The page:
Table 3. PlcR hampers the sporulation of an atxA+B. anthracis strain.
Many pXO1-encoded functions including the anthrax toxin components are positively regulated by AtxA and comprise the AtxA-controlled regulon (Hoffmaster and Koehler, 1997). The sporulation kinetics of an atxA mutant expressing PlcR [strain BATX1(pATCR)] were assayed as described above (Table 3). Strain BATX1(pATCR) sporulated with the same kinetics as strain 7702(pAT28) with all the bacteria becoming spores within 24 h (Table 3, Fig. 4). This demonstrates that the simultaneous expression of the PlcR- and AtxA-controlled regulons alters the initiation of sporulation in B. anthracis, an overexpression of PlcR leading to a complete block.
In B. anthracis, the plcR gene harbours a single nonsense mutation inactivating a pleiotropic regulator of extracellullar virulence factors (Agaisse et al., 1999). Expression of a functional PlcR in B. anthracis leads to the activation of a large regulon encoding enzymatic and toxin activities including protease, phospholipase and haemolysis. These activities can be attributed as follows. (i) The transcription of sfp encoding a putative serine-protease may account for some of the proteolytic activity. (ii) In B. cereus, the phospholipase activity results from the combined activities of PI-PLC (PlcA) and PC-PLC (PlcB). The plcA and plcB genes are present on the B. anthracis chromosome, and we show that plcA transcription is activated by PlcR. PlcB is a lecithinase. Thus, in B. anthracis, PlcR probably induces the synthesis of both PlcA and PlcB. (iii) Haemolysis of human RBCs is attributable to a CBC that is probably the product of the clo gene orthologue (CLO). The haemolysis of sheep RBCs results from the activities of both CLO and metalloenzyme(s). As PlcB contains zinc in its active site (Martin et al., 1996) and displays haemolytic activity (Gilmore et al., 1989), it may be involved in sheep erythrocyte haemolysis. Our data also suggest that CLO has a higher specificity for human RBCs than for sheep RBCs. Combined with genomic data, these results show that most B. cereus virulence factors are present and functional in B. anthracis. The non-haemolytic phenotype of this bacterium is thus clearly the result of downregulation as a consequence of the plcR mutation.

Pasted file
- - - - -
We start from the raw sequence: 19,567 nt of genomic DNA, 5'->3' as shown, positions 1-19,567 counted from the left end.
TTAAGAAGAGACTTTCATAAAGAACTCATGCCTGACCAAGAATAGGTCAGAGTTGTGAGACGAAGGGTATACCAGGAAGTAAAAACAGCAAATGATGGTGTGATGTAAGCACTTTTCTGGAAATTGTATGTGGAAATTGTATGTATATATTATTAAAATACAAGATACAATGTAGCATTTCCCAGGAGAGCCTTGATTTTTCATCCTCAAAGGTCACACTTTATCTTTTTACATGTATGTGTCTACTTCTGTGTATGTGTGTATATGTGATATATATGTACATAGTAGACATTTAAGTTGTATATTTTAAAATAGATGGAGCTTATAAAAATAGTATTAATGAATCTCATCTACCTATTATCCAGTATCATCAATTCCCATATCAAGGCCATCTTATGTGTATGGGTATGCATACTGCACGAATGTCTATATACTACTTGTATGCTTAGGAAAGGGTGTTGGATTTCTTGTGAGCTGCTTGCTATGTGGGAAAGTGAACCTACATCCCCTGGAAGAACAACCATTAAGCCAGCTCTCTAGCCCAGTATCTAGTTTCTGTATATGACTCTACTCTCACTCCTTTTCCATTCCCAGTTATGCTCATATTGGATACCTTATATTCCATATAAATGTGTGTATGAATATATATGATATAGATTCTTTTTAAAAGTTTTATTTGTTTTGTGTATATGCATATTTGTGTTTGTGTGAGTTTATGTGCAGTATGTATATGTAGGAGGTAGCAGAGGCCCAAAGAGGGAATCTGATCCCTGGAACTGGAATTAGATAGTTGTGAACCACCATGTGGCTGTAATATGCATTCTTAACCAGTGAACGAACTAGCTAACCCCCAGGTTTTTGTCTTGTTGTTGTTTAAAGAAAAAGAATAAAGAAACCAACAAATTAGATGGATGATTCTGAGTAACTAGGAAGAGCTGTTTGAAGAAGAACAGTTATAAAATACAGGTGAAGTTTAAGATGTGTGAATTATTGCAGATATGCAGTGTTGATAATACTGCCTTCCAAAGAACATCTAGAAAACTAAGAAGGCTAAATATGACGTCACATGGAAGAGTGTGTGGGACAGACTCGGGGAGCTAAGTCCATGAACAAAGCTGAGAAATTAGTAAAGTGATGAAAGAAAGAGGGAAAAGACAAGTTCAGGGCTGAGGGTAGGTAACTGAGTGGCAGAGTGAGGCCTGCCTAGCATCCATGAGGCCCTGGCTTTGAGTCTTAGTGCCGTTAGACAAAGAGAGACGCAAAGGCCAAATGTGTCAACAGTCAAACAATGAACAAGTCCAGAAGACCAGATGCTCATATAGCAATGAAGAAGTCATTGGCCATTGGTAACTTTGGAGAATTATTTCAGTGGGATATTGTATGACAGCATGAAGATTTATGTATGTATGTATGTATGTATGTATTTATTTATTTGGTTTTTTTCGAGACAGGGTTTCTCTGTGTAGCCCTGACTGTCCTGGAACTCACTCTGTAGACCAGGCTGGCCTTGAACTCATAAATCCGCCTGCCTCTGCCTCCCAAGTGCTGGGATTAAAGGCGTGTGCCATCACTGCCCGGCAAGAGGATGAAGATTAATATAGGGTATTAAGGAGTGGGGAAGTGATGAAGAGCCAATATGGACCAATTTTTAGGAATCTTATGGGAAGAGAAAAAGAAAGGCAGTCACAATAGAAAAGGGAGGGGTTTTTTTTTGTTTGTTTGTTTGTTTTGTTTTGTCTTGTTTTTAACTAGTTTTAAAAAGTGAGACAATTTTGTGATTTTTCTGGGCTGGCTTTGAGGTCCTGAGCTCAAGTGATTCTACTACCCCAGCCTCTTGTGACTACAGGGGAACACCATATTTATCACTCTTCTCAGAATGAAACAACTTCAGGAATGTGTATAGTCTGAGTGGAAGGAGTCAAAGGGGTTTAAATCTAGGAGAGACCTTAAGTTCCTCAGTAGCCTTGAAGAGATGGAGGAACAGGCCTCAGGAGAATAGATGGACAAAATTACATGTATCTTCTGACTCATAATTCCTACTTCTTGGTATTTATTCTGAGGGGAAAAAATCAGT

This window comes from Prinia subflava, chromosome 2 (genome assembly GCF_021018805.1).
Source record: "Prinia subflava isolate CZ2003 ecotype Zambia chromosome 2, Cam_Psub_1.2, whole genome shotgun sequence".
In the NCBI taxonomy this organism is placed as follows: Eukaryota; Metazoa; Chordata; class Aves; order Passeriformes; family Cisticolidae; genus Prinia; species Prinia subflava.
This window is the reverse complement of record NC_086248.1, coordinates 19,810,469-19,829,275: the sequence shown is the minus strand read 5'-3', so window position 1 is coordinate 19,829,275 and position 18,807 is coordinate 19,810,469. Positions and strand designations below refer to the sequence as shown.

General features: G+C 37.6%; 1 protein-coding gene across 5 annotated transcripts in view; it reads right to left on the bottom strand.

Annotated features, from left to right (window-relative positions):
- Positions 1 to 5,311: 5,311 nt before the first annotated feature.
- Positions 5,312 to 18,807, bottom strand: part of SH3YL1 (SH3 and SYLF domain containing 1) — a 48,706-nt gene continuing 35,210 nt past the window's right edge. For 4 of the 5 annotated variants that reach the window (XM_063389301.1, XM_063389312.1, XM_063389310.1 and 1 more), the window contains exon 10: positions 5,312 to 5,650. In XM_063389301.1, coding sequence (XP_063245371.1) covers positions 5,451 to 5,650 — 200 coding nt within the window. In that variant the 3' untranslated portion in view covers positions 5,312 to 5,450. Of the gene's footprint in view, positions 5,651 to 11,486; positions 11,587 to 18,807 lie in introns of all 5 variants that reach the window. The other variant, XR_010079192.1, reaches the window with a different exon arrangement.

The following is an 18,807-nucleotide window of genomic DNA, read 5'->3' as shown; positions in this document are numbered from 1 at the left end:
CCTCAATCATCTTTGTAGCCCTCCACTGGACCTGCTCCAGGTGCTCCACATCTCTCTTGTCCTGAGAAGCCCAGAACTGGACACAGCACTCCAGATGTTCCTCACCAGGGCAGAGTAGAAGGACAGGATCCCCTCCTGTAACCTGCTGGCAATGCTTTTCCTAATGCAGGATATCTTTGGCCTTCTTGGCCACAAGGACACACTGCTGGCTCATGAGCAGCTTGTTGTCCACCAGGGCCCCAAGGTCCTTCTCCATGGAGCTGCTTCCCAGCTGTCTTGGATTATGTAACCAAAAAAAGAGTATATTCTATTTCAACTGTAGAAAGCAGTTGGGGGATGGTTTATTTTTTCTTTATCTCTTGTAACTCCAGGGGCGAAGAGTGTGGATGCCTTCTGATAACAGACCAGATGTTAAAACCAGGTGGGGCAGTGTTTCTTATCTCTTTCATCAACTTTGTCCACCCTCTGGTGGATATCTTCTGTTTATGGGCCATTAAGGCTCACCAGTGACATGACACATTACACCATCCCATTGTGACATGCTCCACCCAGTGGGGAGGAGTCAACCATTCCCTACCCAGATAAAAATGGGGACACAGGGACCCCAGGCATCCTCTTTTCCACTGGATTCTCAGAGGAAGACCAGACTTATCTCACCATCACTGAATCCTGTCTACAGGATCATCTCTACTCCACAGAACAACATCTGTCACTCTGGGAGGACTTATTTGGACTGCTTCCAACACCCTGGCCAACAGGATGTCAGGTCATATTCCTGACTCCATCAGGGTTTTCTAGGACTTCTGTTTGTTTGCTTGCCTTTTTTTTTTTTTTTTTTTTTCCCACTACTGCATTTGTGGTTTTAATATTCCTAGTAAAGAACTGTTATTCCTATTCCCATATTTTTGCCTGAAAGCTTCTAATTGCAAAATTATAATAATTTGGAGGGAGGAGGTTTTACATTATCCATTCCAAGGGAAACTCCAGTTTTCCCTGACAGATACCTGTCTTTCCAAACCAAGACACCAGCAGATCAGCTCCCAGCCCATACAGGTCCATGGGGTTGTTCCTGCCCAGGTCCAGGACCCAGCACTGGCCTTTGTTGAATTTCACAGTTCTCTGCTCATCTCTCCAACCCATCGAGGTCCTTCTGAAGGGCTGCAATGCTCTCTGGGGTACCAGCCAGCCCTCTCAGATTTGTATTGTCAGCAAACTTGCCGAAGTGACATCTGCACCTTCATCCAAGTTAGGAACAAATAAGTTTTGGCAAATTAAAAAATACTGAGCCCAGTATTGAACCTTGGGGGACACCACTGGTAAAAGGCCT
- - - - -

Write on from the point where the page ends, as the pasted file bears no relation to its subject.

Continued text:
The PlcR target genes we tested encode activities that are functional. This suggests two possibilities that are not mutually exclusive. (i) The point mutation in the plcR sequence is too recent for deleterious mutations to have accumulated within the target genes. (ii) Selection pressure upon these genes has prevented the accumulation of mutations. PlcR-induced activities were detectable, albeit weakly, in the absence of a functional PlcR. This suggests that these activities are relevant to B. anthracis. Indeed, they may be regulated by other signals. Consequently, it may be interesting to study the contribution of genes such as plcA, plcB and clo to B. anthracis virulence: new virulence factors may thus be identified.